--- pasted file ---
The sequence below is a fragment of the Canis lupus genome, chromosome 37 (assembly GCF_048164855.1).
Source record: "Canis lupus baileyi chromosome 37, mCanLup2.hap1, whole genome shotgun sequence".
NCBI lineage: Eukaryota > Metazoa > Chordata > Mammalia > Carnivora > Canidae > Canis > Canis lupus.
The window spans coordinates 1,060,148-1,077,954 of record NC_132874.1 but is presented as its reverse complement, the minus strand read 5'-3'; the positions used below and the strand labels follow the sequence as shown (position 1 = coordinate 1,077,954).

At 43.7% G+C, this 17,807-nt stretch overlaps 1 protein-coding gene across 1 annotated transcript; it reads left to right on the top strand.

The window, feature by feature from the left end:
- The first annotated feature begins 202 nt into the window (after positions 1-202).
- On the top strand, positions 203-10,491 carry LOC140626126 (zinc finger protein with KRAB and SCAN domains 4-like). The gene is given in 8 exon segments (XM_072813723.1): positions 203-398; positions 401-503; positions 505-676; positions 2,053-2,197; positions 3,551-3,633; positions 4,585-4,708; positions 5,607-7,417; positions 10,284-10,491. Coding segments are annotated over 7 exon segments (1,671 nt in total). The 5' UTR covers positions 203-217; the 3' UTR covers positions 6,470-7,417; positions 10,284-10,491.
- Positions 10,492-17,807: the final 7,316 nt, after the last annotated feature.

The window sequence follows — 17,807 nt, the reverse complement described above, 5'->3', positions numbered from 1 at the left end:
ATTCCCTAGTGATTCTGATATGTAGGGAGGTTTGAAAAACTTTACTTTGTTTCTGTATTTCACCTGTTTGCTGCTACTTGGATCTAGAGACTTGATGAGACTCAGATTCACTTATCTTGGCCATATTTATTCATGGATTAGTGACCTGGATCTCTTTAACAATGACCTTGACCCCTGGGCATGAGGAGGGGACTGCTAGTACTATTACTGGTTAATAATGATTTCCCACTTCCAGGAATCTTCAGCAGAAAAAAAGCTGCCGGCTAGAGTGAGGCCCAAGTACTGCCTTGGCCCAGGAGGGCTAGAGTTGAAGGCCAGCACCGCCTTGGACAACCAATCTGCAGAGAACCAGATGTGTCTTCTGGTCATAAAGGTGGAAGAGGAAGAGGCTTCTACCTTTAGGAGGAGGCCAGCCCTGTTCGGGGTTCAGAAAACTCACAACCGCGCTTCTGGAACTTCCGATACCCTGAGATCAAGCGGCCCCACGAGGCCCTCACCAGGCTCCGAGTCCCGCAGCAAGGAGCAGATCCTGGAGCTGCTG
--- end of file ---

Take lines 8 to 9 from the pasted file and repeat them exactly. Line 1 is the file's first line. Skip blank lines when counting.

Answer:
- On the top strand, positions 203-10,491 carry LOC140626126 (zinc finger protein with KRAB and SCAN domains 4-like). The gene is given in 8 exon segments (XM_072813723.1): positions 203-398; positions 401-503; positions 505-676; positions 2,053-2,197; positions 3,551-3,633; positions 4,585-4,708; positions 5,607-7,417; positions 10,284-10,491. Coding segments are annotated over 7 exon segments (1,671 nt in total). The 5' UTR covers positions 203-217; the 3' UTR covers positions 6,470-7,417; positions 10,284-10,491.
- Positions 10,492-17,807: the final 7,316 nt, after the last annotated feature.